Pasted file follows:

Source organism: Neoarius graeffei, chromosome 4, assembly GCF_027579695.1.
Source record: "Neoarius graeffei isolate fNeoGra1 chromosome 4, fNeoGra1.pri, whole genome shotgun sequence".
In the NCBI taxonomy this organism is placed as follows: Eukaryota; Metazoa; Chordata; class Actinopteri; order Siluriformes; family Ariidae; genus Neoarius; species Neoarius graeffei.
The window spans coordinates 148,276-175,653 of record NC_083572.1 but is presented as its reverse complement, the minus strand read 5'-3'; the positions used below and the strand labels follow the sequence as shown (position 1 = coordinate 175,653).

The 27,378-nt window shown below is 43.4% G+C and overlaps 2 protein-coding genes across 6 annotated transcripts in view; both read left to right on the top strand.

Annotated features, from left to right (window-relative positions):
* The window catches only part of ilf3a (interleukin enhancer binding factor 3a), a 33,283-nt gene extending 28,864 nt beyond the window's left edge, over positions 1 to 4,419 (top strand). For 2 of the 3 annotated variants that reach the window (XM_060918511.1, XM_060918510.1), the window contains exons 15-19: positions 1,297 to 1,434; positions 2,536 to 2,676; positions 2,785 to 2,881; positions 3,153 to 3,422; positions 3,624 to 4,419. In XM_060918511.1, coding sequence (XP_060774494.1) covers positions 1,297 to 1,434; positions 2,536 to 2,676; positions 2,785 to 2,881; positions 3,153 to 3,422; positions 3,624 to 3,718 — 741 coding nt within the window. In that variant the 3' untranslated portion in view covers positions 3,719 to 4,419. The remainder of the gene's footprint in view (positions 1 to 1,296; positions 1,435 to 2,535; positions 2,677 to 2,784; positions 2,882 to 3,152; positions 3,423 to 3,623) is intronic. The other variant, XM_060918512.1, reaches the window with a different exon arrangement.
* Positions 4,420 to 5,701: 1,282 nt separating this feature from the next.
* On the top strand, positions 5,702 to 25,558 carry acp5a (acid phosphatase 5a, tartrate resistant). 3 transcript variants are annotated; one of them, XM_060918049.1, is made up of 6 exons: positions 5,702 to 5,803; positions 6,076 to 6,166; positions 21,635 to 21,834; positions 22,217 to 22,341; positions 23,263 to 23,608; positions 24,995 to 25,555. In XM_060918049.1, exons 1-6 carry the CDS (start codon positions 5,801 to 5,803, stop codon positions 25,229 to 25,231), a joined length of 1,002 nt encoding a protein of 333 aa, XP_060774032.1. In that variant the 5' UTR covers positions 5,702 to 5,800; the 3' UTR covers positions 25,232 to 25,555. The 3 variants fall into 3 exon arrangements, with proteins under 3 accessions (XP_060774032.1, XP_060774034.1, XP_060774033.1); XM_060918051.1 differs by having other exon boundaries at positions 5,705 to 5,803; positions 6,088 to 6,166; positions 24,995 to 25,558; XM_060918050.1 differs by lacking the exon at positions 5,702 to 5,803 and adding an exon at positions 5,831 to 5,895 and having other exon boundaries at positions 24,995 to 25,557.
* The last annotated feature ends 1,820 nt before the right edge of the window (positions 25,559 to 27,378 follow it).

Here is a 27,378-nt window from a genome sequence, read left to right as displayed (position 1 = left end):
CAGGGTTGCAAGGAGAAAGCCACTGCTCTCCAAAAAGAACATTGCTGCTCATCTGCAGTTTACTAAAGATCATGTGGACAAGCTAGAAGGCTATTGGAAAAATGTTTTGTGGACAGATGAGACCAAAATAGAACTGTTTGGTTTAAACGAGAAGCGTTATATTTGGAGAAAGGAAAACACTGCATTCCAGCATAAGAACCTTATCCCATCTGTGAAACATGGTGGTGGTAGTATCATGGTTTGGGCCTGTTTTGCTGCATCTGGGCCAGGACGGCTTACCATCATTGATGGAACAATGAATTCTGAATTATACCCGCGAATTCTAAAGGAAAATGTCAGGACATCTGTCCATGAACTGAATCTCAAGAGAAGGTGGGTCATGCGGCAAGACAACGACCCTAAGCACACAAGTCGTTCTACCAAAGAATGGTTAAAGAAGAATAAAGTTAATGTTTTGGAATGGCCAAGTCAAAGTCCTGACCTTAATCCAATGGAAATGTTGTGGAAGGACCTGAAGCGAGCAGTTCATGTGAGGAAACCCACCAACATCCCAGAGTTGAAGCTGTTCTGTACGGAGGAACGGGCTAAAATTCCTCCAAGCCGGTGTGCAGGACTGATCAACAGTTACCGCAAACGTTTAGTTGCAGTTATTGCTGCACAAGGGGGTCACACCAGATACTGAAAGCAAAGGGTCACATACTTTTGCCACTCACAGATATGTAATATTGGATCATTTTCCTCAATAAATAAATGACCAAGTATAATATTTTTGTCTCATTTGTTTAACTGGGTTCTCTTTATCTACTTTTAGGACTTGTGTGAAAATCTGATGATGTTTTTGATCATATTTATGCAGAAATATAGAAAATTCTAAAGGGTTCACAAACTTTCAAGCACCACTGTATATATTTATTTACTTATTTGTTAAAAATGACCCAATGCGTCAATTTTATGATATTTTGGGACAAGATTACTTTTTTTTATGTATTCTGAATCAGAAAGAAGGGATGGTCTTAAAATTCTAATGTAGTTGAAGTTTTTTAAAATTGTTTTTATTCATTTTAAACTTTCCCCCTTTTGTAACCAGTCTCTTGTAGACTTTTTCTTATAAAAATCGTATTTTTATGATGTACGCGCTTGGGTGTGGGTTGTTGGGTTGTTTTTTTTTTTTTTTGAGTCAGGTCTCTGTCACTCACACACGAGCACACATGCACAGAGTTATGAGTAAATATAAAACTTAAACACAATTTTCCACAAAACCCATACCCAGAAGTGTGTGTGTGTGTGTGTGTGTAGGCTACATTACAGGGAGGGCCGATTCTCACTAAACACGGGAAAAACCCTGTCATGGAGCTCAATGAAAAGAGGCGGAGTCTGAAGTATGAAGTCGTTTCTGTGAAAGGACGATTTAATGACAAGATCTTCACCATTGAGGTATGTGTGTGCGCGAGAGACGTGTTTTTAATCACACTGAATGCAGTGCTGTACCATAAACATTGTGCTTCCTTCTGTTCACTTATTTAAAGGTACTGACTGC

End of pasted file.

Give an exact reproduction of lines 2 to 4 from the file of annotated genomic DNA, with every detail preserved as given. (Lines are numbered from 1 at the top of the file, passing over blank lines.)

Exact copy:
Source record: "Neoarius graeffei isolate fNeoGra1 chromosome 4, fNeoGra1.pri, whole genome shotgun sequence".
In the NCBI taxonomy this organism is placed as follows: Eukaryota; Metazoa; Chordata; class Actinopteri; order Siluriformes; family Ariidae; genus Neoarius; species Neoarius graeffei.
The window spans coordinates 148,276-175,653 of record NC_083572.1 but is presented as its reverse complement, the minus strand read 5'-3'; the positions used below and the strand labels follow the sequence as shown (position 1 = coordinate 175,653).